And make a dramatic expression: ‘But I’m not going to bed.’ Show the doll of the

woman and say: This woman is going to bed. Now dramatically make the woman walk toward the ladder and say: The woman is walking towards the ladder.

Now ask her to climb the ladder. Now you can say: She’s climbing up the ladder.” Make a dramatic stop as she reached the top rung of the ladder and say: She’s stopped on the top rung of the ladder. Why? Because she was too tired, and she forgot something. You know what she forgot? Show a mobile phone and say –her dear mobile phone.

Place the mobile phone on the floor so that she has to climb down the ladder. As she is climbing down the ladder, you can say:

‘She is climbing down the ladder. There’s some price to pay when you forget, isn’t there?

Put the mobile phone under her arm and say:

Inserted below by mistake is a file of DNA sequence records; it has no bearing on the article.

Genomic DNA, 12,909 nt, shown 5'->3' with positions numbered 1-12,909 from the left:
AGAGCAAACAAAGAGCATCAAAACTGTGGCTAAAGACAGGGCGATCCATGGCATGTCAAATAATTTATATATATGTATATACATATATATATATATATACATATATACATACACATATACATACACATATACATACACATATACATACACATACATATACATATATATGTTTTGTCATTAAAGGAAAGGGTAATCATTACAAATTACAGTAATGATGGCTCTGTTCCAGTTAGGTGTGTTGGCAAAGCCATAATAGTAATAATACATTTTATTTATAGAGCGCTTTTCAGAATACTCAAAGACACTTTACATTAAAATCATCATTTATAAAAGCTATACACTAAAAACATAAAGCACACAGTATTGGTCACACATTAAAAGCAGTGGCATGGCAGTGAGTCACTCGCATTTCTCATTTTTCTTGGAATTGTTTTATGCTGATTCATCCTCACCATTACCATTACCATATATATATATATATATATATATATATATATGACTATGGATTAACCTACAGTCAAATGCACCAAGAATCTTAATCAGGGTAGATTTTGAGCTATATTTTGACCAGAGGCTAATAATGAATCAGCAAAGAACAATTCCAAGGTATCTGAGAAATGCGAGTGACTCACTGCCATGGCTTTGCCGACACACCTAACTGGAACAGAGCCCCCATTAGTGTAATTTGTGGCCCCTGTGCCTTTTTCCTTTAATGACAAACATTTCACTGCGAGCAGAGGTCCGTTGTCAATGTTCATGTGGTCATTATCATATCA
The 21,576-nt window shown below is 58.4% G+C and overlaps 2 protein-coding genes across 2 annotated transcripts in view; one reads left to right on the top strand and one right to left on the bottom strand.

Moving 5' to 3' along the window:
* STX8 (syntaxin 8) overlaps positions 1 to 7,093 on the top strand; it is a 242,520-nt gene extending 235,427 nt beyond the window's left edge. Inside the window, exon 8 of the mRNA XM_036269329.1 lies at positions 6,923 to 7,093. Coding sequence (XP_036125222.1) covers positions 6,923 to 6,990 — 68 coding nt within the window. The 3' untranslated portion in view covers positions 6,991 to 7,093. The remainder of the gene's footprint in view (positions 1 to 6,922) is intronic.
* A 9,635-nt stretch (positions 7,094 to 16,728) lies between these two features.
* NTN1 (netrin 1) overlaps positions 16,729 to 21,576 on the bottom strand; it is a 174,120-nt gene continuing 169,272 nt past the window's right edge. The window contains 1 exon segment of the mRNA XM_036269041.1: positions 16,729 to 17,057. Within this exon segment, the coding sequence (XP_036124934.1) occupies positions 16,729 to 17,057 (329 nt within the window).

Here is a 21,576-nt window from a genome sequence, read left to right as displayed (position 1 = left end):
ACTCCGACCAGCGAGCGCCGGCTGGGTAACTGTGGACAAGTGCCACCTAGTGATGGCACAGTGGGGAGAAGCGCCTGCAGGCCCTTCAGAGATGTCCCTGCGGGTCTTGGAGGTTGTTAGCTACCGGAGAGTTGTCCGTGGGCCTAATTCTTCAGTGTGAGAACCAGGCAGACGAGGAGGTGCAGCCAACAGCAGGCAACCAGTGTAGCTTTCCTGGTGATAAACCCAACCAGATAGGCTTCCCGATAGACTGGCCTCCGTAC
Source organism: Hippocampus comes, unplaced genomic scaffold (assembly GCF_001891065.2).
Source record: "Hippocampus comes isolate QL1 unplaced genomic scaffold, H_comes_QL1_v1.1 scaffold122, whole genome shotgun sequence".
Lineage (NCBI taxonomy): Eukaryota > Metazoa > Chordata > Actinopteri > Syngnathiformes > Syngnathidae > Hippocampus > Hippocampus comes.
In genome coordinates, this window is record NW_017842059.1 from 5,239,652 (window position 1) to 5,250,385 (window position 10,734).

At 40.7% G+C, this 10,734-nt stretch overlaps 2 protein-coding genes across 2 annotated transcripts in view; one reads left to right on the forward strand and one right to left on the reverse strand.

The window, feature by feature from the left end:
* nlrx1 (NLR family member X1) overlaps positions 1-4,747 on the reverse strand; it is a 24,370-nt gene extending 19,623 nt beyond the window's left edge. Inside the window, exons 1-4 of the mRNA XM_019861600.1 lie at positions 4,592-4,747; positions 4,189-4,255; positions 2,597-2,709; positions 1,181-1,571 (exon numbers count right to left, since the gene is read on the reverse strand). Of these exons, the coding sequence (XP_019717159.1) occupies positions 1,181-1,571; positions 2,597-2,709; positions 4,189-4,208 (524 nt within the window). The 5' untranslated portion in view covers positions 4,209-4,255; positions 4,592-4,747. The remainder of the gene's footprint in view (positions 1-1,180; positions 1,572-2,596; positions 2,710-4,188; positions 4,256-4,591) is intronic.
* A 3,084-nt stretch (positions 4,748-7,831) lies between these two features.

‘She has put her mobile phone in her armpit to hold the mobile phone.’

Now ask her to climb up the ladder again and say:

‘She’s climbing up the ladder again. Poor absent-minded woman!’

Put the woman in the bed and pull the quilt over her and say these sentences: ‘She pulled the quilt/duvet.’

Now say, ‘She was too tired and now she’s fast asleep. She’s sleeping like a log/rock.’

And now show a log and a rock and put on the floor, which are motionless. And again say: ‘The woman is sleeping like a log/a rock.’ Now say this: ‘And now she’s dreaming about a magnificent house with a beautiful garden.’ And place the house and the garden in front of it on the table.

Now you can also ask your students to make their own version of language using the items you used.

[Note: since you have come up to here reading the whole piece, please share your feeling, feedback or any question related to this article in the comment box below, which will encourage the author. Thank you!]

*The author is a freelance writer and a life member of Nepal English Language Teachers’ Association (NELTA).

[To cite this: Poudel. R.R., (2020, January 25). Teaching English using locally made/available materials [blog post]. Retrieved from: http://eltchoutari.com/2020/01/teaching-english-using-locally-made-available-materials/]